In fairness to the Attorney General’s office, it can be argued that it is their job to apply the letter of the law, unleavened by common sense. But whatever the letter of the law, there is no way Hershberger’s actions in bringing this complaint are in the spirit of the law. And it is a clear violation of the spirit of another law: the First Amendment.
Hershberger would ultimately tell New Times that "I was just curious. My understanding is if she's representing someone other than just herself, paid or unpaid, she has to register. That's to protect the public and let them know who's representing who. . . . Now it's up to them. If she didn't do anything wrong, okay, I’m done with it.”
But if that were the case, Hershberger simply could have walked up to Ms. Scoins at a hearing and said something like this:
“You know, Robin, I realize you’re not paid and have no budget, but I’ve been looking at state law and, technically, you may need to register as a lobbyist. Could you please check with the Secretary of State? I want you to know that, even though we strongly disagree, I respect any citizen’s right to dissent, so if they say you have to register, I’ll pay the fee, and I’ll have a member of my staff help you with the forms.”
But, of course he did none of that. And copying in the Attorney General and the Maricopa County Attorney makes Hershberger’s apparent goal plain: to bully and intimidate a citizen who has done no more than disagree with his point of view on legislation. If he succeeds it will have a chilling effect on any citizen who dares to band together with a few others to disagree with a powerful legislator.
And it has one more detrimental effect that journalists should be concerned about: These kinds of disclosure laws generally are good laws; it is very much in the public interest to know when big special interests are using their power and money to influence lawmakers. One need only recall the controversy over Vice President Cheney’s refusal to make public who attended meetings he held for advice on energy policy to understand that, at both the federal and state level, these laws need to be strengthened.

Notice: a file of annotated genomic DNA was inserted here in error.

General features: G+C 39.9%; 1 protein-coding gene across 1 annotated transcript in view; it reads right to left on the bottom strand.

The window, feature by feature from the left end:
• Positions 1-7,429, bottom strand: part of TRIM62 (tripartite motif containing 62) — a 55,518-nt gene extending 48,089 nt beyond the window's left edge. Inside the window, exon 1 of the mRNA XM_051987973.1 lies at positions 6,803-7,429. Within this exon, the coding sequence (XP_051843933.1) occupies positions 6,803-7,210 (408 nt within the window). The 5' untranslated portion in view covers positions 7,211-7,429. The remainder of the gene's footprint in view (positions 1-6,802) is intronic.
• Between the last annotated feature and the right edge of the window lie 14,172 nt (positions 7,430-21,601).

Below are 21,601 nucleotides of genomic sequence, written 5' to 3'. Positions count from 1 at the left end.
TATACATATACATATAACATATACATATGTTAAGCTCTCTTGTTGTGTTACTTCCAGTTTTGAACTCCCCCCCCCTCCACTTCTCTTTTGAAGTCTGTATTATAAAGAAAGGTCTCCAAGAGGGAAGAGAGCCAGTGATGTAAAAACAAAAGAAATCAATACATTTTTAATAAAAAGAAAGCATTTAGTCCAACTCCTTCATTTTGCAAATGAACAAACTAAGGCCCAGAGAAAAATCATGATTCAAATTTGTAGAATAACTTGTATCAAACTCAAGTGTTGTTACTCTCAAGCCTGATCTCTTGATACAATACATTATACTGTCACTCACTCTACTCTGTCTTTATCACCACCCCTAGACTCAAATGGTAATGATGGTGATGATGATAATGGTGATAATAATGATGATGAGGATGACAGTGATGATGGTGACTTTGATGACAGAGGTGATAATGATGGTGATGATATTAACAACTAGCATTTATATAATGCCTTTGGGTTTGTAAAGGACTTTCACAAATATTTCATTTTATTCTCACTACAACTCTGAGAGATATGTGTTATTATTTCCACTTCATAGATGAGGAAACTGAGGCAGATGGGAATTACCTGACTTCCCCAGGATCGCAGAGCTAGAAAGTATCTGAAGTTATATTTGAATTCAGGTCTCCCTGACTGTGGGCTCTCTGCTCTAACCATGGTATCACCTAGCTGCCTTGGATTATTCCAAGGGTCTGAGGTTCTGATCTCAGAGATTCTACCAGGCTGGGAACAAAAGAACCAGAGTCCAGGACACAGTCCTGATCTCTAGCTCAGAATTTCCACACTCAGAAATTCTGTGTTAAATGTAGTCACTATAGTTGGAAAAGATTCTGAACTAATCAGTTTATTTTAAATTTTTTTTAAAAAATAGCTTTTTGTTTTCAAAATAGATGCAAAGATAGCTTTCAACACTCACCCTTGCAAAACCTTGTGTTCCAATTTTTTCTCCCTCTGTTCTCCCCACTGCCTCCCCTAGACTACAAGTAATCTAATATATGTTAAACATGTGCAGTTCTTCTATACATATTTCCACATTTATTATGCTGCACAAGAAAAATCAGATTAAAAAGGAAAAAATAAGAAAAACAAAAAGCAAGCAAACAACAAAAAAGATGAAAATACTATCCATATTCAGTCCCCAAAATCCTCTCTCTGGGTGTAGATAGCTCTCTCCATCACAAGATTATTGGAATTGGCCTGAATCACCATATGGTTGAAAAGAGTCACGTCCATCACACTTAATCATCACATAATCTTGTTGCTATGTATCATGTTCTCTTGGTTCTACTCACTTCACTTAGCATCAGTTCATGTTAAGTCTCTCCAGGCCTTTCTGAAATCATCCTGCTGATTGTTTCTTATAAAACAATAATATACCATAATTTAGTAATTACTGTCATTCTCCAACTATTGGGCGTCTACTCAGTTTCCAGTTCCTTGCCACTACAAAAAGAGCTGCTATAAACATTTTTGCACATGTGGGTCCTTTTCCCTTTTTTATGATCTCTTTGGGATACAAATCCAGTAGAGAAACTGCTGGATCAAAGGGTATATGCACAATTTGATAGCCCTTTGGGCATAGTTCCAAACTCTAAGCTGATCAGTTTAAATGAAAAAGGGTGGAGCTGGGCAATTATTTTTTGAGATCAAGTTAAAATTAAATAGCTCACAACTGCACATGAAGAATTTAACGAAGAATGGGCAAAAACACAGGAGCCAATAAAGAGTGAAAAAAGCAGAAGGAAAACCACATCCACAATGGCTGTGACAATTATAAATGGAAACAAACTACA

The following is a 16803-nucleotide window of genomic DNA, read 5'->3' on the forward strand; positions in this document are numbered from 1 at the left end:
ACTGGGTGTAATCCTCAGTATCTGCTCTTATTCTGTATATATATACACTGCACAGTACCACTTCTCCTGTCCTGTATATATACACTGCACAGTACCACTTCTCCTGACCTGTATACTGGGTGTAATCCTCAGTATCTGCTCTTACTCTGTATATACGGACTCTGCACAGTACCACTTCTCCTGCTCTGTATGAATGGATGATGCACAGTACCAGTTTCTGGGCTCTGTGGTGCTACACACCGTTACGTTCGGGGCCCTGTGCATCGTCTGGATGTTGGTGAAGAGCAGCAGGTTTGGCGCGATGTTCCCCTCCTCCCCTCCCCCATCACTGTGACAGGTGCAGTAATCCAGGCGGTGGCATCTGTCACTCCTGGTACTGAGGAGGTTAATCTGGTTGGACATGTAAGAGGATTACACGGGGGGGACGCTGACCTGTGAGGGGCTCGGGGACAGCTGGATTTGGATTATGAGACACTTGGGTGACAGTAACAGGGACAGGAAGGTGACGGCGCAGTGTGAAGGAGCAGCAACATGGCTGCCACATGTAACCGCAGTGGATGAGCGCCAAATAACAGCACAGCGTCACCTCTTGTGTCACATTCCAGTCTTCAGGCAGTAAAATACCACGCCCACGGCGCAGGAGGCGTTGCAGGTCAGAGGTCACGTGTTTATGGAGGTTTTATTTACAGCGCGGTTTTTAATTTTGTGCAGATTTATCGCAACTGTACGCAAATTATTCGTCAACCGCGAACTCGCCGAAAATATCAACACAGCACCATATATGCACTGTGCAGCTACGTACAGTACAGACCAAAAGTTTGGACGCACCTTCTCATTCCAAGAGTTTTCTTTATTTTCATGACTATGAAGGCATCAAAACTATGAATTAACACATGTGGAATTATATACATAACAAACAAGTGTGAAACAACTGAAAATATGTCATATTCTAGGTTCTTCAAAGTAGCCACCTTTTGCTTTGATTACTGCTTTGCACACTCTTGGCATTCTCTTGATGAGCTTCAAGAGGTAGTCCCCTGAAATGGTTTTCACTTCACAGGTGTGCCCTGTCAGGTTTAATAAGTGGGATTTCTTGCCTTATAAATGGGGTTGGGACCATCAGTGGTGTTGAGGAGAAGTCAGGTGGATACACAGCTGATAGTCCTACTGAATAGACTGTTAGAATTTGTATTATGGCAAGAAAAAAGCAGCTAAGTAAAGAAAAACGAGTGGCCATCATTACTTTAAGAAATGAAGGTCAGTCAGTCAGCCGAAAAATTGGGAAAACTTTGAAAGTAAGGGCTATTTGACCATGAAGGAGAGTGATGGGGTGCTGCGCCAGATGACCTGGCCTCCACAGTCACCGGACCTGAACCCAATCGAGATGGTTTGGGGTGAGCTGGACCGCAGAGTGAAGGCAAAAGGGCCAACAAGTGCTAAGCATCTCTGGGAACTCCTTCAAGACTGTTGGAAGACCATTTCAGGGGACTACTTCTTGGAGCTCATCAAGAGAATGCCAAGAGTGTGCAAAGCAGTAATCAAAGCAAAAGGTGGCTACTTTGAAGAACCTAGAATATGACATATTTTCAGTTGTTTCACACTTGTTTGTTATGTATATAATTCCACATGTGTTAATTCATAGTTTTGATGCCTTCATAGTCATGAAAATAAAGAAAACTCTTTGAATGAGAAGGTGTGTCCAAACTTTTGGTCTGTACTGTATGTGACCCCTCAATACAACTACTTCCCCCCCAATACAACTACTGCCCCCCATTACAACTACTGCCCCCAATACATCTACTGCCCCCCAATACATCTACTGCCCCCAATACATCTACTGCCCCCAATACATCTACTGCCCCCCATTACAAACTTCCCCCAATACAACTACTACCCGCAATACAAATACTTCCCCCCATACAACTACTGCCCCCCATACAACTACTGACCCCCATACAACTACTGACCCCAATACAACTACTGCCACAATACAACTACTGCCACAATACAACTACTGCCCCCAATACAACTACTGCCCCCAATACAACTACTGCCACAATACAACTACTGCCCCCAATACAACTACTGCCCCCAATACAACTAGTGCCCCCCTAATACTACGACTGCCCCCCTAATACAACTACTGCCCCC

But any time anyone tries, powerful special interests conjure up hypothetical horror stories about how the laws will quash free expression by “the little guy.” Now, thanks to Rep. Hershberger, they don’t need hypotheticals - they’ve got a real case. What can serve powerful special interests better than a legislator apparently abusing well-intended disclosure legislation to bully a citizen?
Naturally, since this case implicates two pet causes of journalists, freedom of expression and full disclosure, Arizona’s big daily newspapers rushed to cover this story.
Weeks after I let NCCPR’s “Arizona List” of journalists know what Hershberger was doing, only New Times reported the story. I’ve found not a word in any major daily; certainly not the state’s largest daily, The Arizona Republic. It was encouraging when the Republic columnist who most strongly supports using CPS to tear apart impoverished families briefly expressed an interest in the story – but nothing came of it.
And it’s not hard to understand why. Though it has modified its position a bit over the years, the Republic still generally champions a take-the-child-and-run approach to child welfare – and it is largely a no-dissent zone on the issue.
So unless they also read New Times, Republic readers are unlikely to know nothing of Hershberger’s apparent attempt to intimidate Ms. Scoins. No news story. No editorial. No columnists taking up the issue. (There was one brief post to a Blog on the Republic website summarizing the New Times article.)
(And if anyone is wondering what NCCPR would do were we ever called upon to defend publicly the rights of those with whom we disagree - it happened a couple of years ago in Georgia. A judge threw some Court-Appointed Special Advocates (CASAs) out of his court after they criticized how the court was run. An editorial writer for the Atlanta Journal- Constitution called seeking a quote about how outrageous this is.
(The editorial writer knew that, though CASA may be the most sacred cow in child welfare, NCCPR believes it to be an enormously destructive force - one more thumb tilting the scales of justice against families. (To see why, see this excellent story from Youth Today). But the editorial writer figured we would see this as a matter of principle, and support the right of any observer to free speech and access to the courts, even observers with whom we usually strongly disagree. She was right. She got her quote.)
I began this post with the Liebling Doctrine: “Freedom of the press is guaranteed only to those who own one.” Here’s the Arizona Corollary: Freedom of speech will be defended only when we agree with it.